Greece’s efforts to tackle illegal immigration are still being monitored by European authorities. There is a possibility that the country could be excluded from the 25-nation Schengen zone in Europe, which allows passport-free travel in the area, Citizens’ Protection Minister Christos Papoutsis said this week.
“The Schengen issue is not over yet,” he said during a news conference. “We are being constantly monitored on how we are applying the terms of the agreement. The possibility of being excluded or of the gradual freezing of Greece’s participation in Schengen is hanging over us.”
One of the contentious areas is Greece’s failure to construct new reception centres for illegal immigrants. An action plan drawn up in May foresaw 14 centres being made available to accommodate migrants. Of those, 10 are up and running but they had already been constructed at the time the plan was formed. Six of those are in Attica and the other four are in Evros, northeastern Greece. However, the EU had agreed with Athens that it would build a new centre in Evros, which is a main gateway for immigrants to cross into Greece from Turkey.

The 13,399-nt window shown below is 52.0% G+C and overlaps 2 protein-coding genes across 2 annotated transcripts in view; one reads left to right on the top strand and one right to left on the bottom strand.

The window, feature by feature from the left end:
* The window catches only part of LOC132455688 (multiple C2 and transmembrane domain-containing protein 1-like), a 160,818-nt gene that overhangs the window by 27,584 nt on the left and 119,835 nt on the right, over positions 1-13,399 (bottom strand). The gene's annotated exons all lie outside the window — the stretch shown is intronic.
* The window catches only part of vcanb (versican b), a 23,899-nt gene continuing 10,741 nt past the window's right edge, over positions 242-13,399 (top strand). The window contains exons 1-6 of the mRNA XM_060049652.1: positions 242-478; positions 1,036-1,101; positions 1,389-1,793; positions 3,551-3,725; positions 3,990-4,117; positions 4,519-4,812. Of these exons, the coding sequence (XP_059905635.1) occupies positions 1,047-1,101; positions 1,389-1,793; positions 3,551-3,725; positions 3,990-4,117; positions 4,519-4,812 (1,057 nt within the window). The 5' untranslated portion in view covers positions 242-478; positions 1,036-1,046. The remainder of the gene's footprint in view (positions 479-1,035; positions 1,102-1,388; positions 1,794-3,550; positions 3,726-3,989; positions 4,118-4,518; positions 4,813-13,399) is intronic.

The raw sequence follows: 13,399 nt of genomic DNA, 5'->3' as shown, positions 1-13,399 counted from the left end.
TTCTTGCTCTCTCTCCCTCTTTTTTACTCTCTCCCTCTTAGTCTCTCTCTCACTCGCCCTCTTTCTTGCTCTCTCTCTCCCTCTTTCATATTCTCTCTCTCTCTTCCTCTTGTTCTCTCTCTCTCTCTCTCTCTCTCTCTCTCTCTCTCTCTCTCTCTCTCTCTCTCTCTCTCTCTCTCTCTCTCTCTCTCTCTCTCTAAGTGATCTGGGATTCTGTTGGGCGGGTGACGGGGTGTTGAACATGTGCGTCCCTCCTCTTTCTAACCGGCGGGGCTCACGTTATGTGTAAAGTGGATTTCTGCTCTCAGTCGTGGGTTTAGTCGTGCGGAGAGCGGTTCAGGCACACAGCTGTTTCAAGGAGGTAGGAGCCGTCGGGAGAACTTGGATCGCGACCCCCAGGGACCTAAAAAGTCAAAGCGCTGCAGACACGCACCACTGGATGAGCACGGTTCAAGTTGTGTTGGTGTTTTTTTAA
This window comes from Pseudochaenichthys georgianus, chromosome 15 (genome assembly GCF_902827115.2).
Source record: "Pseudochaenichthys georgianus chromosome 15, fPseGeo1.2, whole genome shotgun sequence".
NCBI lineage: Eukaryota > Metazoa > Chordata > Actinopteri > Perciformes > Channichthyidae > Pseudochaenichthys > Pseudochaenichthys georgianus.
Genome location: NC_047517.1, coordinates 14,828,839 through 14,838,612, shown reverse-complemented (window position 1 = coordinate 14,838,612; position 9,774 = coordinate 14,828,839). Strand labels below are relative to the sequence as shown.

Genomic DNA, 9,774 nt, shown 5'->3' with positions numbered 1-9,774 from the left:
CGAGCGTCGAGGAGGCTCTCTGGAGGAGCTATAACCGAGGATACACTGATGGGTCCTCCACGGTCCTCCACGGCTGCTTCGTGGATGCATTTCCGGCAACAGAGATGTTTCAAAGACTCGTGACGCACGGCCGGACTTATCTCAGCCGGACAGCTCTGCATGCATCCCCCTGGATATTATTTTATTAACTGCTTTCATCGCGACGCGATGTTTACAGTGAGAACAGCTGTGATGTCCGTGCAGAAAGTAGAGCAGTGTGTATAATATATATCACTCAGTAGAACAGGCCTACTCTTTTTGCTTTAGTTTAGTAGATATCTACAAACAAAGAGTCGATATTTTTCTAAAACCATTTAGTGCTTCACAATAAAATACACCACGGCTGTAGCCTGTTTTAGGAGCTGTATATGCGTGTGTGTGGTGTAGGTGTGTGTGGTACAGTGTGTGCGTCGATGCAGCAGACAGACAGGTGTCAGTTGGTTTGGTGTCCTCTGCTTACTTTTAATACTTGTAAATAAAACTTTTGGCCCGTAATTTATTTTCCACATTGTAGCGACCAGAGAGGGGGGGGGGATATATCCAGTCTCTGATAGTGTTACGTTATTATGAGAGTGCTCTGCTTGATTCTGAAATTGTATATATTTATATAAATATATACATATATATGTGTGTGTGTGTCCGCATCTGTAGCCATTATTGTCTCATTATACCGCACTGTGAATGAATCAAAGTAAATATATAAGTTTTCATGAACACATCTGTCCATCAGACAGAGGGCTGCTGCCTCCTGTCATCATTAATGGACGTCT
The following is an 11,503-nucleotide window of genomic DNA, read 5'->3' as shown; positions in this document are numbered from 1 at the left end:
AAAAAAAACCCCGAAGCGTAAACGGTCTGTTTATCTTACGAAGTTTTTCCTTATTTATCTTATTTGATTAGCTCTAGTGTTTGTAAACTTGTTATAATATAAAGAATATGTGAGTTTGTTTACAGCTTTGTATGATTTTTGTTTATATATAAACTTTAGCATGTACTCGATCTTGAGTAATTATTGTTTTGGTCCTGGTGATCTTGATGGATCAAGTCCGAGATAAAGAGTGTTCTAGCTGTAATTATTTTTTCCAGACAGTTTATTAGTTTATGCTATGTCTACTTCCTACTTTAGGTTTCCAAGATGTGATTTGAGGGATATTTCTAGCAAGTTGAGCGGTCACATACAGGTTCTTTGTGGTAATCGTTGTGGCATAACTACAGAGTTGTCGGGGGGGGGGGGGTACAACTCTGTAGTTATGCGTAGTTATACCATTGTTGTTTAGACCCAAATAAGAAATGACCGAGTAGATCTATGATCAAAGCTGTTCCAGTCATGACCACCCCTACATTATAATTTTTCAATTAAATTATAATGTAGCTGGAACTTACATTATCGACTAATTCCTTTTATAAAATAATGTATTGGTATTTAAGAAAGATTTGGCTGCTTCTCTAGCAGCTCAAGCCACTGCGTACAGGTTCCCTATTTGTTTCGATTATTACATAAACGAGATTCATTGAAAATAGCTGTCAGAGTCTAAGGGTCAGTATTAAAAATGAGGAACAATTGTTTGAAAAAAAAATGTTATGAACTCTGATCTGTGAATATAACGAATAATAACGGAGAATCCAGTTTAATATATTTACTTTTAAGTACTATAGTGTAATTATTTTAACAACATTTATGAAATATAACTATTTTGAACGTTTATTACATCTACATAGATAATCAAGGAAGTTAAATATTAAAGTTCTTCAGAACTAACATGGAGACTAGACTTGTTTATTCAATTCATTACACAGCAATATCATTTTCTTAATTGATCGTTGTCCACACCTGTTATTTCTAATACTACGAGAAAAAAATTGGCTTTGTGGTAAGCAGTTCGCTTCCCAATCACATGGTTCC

Papoutsis said that local authorities have provided a building in the northwestern port of Igoumenitsa, also a main gathering point for illegal immigrants, that could be converted into a reception centre. European Commission officials will have to approve the building’s suitability, said the minister.
Under draft legislation unveiled by the European Commission in September, border controls could be reintroduced to deal with unexpected flows of immigrants or if a member of the Schengen area fails to police its borders with non-European Union countries.
Greece has already received help from the Union’s border monitoring agency, Frontex, after a sharp increase in the number of illegal immigrants reaching its borders from Turkey.
France, Germany and Spain have opposed the Commission’s draft as they believe it gives Brussels too much power. They argue that the right to restore border controls should rest with national governments.